Espresso machines can seem a little daunting at first, however in common with many electrical devices, a common sense approach, linked to a study of the instructions provided by the manufacturer, should place you on the right track towards making decent espresso coffee. Initially, familiarise yourself with the various controls, which should give you a reasonable understanding of how the device operates.
Initially, load the water reservoir up to the fill mark. It is recommended that purified water is used, as it is considered that tap water can detract from the flavour of the coffee. This of course will be a personal choice; this can be decided, once you have tried both types of water. As a rule of thumb an ounce of water will produce a shot of espresso.
Next, consider the coffee. Either grind your own beans, which will mean having a grinder, or you can purchase pre-ground espresso coffee. The purists will tell you that grinding your own beans is the only way to experience quality espresso. Once again this will ultimately be an individual selection. The texture of the ground coffee must be of a fine consistancy. Fill the portafilter (that is the device with the handle, and a cup like fitting at the end) up to the top of the cup. Remove any excess coffee, so that you finish up with a level surface. This now needs to be compressed. You will most likely be provided with a tamping tool to press the ground coffee. Use this to pack the coffee tightly into the portafilter.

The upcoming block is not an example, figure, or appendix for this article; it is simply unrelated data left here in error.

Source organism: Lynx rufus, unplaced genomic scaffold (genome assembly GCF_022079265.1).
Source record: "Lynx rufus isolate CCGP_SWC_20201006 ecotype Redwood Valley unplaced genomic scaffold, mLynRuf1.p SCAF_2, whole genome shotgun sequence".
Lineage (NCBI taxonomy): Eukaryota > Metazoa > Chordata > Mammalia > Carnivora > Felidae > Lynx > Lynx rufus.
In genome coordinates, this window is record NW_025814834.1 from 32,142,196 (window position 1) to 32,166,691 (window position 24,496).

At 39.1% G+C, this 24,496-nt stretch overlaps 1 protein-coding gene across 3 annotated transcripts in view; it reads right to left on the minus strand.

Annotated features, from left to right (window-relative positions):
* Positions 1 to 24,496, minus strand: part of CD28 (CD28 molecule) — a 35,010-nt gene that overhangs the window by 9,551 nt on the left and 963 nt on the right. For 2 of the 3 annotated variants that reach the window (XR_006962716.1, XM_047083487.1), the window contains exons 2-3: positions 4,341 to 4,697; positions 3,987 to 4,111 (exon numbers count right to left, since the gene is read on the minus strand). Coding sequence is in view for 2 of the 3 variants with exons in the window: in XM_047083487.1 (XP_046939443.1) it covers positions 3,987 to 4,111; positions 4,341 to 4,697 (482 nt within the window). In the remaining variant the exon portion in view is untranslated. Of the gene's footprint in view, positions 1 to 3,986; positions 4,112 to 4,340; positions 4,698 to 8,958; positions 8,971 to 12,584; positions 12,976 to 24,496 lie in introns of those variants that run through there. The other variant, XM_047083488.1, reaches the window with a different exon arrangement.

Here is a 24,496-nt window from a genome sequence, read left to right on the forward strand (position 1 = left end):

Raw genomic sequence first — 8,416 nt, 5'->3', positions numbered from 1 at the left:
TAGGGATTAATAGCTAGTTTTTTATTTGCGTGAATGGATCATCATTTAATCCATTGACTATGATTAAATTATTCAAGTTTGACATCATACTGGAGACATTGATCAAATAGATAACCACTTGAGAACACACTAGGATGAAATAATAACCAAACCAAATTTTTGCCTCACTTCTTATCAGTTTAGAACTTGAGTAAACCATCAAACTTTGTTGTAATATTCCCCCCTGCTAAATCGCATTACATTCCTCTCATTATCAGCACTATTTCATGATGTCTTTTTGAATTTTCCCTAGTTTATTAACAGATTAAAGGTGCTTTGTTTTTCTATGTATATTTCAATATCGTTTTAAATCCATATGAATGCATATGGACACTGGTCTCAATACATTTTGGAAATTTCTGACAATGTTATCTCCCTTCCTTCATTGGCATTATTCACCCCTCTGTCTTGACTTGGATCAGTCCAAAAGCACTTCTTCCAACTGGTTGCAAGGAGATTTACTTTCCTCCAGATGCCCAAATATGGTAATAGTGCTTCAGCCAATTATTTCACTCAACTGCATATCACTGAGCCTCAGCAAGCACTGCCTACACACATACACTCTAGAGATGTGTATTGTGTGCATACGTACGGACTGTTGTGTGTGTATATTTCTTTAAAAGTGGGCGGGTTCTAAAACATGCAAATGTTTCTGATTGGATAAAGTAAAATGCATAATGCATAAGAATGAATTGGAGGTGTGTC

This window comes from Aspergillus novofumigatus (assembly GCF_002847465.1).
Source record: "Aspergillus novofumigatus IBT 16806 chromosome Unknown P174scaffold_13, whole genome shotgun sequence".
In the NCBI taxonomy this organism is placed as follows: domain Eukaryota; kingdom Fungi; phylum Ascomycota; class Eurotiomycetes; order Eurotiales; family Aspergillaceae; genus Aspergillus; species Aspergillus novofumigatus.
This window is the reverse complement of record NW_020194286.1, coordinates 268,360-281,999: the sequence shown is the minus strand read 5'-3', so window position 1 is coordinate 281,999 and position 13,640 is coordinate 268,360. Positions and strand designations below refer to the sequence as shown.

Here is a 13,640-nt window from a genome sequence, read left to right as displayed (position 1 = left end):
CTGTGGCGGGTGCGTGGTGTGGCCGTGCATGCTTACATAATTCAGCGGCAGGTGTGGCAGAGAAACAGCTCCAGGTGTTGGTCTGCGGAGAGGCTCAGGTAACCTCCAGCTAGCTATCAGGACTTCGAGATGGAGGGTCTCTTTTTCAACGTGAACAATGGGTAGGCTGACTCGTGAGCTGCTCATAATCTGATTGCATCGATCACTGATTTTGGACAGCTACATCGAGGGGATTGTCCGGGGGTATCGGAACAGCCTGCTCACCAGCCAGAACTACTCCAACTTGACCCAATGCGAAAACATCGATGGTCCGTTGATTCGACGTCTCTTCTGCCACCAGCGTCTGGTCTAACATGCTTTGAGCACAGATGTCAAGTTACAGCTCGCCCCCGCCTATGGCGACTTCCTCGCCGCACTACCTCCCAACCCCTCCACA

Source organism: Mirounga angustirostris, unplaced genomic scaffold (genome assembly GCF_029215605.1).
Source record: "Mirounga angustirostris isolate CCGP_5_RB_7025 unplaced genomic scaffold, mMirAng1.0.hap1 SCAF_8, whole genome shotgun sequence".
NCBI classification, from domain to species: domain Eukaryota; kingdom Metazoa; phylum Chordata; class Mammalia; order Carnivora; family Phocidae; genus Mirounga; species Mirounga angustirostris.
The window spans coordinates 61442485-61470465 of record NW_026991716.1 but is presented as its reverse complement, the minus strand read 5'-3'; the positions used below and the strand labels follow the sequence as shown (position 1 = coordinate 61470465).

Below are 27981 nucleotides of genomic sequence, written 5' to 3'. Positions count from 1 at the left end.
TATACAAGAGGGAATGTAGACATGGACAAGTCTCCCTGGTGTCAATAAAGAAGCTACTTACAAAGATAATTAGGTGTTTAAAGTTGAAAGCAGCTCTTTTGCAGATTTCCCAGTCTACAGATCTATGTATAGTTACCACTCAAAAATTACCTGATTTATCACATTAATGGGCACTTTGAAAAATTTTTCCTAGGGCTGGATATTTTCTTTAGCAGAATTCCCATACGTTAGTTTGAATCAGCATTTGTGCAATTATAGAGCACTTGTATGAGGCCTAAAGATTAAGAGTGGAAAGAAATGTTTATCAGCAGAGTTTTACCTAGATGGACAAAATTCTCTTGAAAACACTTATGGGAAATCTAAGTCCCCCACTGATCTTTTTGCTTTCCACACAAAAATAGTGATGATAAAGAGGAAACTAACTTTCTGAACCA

Repeat the tamping process to ensure that a tight compression of the coffee is achieved. The quality of your coffee will be dictated by how firmly you press the ground coffee into the portafilter. Connect the portafilter containing the coffee to the machine, ensuring that it is locked properly in place. Next, place a cup beneath the portafilter, to receive the liquid. Switch the machine on to commence the operation. It takes considerable pressure to force the water through the packed coffee, therefore initially the liquid will be of a light colour, gradually becoming darker as the process continues, until the liquid becomes lighter again, forming a brown cream foam consistancy on the top of the cup. The entire process from pressing the start button will generally take about 30 seconds or so.
So you have made your first espresso. You will make many more, and of course gradually tailor your own style to produce espresso to exactly your own taste. A further process that your machine can achieve is to froth milk, by using the steam wand. The general rule to to inject dry steam into a jug of milk. You will have to experiment initially to ensure the wand is expressing steam only; not just hot water. You will soon adapt to holding the steam wand in the milk in the correct position to finish up with the perfect froth. Good luck with your espresso machine. Don’t forget, have patience, and you will soon be producing perfect espresso.